In a move that could shake up the nascent VR field, Facebook's new Oculus GO and “Santa Cruz” headsets will run on their own platform, and rely heavily on wireless capabilities.
Oculus sidesteps fractured marketplace
A decision to pioneer their own operating system stems from an initiative to avoid problematic PC and smartphone markets.
Rather than build intricate partnerships through smartphone manufacturers, where Google already has a strong headstart, Facebook will forgo their own VR software.
With Samsung as Oculus’s sole mobile ally, the move to build their own platform is an intelligible move. Without the need of Windows or Android, the headset may be less powerful but have more room to improve in the long term.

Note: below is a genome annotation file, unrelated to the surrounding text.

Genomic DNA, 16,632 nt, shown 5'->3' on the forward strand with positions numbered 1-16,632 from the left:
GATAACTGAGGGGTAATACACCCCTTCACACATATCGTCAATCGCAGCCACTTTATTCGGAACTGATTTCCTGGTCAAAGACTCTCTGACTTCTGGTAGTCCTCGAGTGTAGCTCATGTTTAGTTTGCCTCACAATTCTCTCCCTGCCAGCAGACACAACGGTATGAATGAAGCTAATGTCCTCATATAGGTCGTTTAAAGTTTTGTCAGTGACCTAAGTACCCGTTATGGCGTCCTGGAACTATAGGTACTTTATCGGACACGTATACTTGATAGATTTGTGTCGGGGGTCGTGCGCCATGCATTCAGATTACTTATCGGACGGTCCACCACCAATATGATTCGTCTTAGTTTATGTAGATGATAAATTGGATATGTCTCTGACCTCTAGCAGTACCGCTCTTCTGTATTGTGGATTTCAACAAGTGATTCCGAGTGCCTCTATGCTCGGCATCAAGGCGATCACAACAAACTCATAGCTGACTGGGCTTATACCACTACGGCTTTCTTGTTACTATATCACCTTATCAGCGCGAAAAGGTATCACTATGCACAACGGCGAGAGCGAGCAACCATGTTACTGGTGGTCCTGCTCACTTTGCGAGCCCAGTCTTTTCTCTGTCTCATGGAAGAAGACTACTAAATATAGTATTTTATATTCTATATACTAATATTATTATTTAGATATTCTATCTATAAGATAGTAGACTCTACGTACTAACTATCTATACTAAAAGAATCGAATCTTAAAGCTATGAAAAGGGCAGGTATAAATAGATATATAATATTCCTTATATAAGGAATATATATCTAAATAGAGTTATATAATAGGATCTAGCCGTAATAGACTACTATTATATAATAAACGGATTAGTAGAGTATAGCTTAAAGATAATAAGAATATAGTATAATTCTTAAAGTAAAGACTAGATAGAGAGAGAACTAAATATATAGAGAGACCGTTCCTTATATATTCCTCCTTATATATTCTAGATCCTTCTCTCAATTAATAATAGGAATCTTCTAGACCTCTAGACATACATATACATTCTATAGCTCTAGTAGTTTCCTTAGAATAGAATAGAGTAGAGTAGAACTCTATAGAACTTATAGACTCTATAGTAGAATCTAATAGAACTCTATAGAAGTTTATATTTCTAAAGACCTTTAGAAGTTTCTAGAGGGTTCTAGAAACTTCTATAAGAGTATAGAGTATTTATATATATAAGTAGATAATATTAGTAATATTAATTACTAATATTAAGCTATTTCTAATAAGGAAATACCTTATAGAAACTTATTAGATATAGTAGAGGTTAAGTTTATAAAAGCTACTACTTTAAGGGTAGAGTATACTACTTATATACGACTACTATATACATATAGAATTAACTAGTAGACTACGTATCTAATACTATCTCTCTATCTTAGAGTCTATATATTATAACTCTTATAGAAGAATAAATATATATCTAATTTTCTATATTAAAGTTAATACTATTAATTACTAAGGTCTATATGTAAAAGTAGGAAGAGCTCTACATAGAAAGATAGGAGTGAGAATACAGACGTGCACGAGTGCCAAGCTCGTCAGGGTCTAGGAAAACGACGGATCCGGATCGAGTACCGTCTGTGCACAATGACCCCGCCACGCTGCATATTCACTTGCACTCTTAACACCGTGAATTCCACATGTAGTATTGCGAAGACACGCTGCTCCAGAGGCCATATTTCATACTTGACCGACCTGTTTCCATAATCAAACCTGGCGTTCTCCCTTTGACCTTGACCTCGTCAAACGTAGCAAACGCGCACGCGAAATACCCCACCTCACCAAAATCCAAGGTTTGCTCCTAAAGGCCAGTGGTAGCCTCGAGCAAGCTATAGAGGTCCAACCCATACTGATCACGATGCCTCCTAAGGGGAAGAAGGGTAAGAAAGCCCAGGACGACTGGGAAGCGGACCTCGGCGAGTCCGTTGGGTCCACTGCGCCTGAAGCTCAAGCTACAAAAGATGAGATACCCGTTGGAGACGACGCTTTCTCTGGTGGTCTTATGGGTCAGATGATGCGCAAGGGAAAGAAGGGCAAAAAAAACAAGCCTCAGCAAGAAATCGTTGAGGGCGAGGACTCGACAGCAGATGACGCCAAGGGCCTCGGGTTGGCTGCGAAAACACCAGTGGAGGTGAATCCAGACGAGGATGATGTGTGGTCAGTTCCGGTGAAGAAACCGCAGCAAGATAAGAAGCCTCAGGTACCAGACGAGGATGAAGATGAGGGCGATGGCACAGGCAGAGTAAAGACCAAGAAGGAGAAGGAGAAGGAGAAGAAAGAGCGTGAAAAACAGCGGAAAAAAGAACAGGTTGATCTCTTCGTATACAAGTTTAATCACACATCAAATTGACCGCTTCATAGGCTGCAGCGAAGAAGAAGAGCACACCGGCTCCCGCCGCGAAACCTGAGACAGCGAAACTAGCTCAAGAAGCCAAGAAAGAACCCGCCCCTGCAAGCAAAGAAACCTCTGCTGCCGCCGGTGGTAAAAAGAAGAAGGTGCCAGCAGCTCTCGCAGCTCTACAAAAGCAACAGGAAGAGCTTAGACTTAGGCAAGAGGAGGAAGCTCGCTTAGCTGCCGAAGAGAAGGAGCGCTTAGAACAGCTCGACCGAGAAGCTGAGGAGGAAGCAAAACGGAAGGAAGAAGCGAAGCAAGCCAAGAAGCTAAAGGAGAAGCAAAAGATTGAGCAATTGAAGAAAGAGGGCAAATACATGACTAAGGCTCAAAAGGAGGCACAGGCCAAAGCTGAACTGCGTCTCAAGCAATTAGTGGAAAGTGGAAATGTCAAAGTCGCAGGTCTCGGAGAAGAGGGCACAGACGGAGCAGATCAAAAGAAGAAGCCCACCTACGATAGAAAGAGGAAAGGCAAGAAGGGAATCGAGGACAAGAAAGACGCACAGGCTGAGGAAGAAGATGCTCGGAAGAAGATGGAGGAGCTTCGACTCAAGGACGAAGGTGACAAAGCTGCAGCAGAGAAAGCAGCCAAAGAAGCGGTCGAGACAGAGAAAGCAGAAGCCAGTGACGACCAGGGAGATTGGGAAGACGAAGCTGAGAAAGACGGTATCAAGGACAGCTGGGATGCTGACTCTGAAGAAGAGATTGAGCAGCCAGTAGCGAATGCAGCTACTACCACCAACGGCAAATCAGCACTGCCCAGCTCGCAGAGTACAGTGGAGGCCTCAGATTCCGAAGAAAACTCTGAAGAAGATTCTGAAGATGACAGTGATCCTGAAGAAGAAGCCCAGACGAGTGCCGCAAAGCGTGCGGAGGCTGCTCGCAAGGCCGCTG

Blazing new digital paths
Facebook and Oculus are isolating themselves from other tech juggernauts playing it safe with new VR tech. With enormous investment capital, they can worry less about launch numbers and more about the future.
With Mark Zuckerberg’s firm belief that the future is VR, Facebook is determined to actualise a robust VR market with a dual prong approach of hardware (Oculus GO) and software (Facebook Spaces).
Facebook’s acquisition of Oculus over three years ago has been less then smooth but the company has positioned itself as a powerhouse in the new mediums future. If Facebook’s Oculus and “Santa Cruz” strategy pays off, it may be hard to associate VR without FB.
Have you been impressed by the improvements in VR? Do you think Facebook’s gamble in producing their own platform will pay off? Let us know in our comments section below.